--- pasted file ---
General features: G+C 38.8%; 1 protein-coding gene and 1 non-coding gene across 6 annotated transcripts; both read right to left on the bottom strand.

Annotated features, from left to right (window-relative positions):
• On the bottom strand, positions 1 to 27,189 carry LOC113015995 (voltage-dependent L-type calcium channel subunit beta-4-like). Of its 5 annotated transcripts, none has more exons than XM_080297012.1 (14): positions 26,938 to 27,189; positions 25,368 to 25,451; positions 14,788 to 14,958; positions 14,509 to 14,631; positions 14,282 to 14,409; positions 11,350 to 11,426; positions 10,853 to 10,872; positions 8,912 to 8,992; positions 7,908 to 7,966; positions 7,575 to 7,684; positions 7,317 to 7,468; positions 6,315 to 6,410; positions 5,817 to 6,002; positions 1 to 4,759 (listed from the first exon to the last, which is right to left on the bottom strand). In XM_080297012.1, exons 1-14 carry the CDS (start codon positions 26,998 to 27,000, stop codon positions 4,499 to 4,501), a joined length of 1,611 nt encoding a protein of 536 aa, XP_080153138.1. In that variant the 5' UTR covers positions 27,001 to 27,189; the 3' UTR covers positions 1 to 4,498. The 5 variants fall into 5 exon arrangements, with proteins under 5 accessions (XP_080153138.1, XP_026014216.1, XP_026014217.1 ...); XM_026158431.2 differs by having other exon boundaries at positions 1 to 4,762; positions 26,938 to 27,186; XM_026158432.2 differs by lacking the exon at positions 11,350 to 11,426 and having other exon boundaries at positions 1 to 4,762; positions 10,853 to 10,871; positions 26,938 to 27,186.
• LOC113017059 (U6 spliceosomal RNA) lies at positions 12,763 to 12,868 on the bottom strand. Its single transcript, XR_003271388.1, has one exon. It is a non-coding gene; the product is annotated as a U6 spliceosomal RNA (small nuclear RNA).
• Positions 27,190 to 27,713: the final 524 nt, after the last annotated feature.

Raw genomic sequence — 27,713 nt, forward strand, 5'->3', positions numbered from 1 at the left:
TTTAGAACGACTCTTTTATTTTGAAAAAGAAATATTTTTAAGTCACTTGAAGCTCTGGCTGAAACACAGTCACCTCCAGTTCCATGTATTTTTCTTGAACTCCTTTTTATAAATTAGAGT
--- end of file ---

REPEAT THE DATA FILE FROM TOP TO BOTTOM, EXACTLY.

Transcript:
General features: G+C 38.8%; 1 protein-coding gene and 1 non-coding gene across 6 annotated transcripts; both read right to left on the bottom strand.

Annotated features, from left to right (window-relative positions):
• On the bottom strand, positions 1 to 27,189 carry LOC113015995 (voltage-dependent L-type calcium channel subunit beta-4-like). Of its 5 annotated transcripts, none has more exons than XM_080297012.1 (14): positions 26,938 to 27,189; positions 25,368 to 25,451; positions 14,788 to 14,958; positions 14,509 to 14,631; positions 14,282 to 14,409; positions 11,350 to 11,426; positions 10,853 to 10,872; positions 8,912 to 8,992; positions 7,908 to 7,966; positions 7,575 to 7,684; positions 7,317 to 7,468; positions 6,315 to 6,410; positions 5,817 to 6,002; positions 1 to 4,759 (listed from the first exon to the last, which is right to left on the bottom strand). In XM_080297012.1, exons 1-14 carry the CDS (start codon positions 26,998 to 27,000, stop codon positions 4,499 to 4,501), a joined length of 1,611 nt encoding a protein of 536 aa, XP_080153138.1. In that variant the 5' UTR covers positions 27,001 to 27,189; the 3' UTR covers positions 1 to 4,498. The 5 variants fall into 5 exon arrangements, with proteins under 5 accessions (XP_080153138.1, XP_026014216.1, XP_026014217.1 ...); XM_026158431.2 differs by having other exon boundaries at positions 1 to 4,762; positions 26,938 to 27,186; XM_026158432.2 differs by lacking the exon at positions 11,350 to 11,426 and having other exon boundaries at positions 1 to 4,762; positions 10,853 to 10,871; positions 26,938 to 27,186.
• LOC113017059 (U6 spliceosomal RNA) lies at positions 12,763 to 12,868 on the bottom strand. Its single transcript, XR_003271388.1, has one exon. It is a non-coding gene; the product is annotated as a U6 spliceosomal RNA (small nuclear RNA).
• Positions 27,190 to 27,713: the final 524 nt, after the last annotated feature.

Raw genomic sequence — 27,713 nt, forward strand, 5'->3', positions numbered from 1 at the left:
TTTAGAACGACTCTTTTATTTTGAAAAAGAAATATTTTTAAGTCACTTGAAGCTCTGGCTGAAACACAGTCACCTCCAGTTCCATGTATTTTTCTTGAACTCCTTTTTATAAATTAGAGT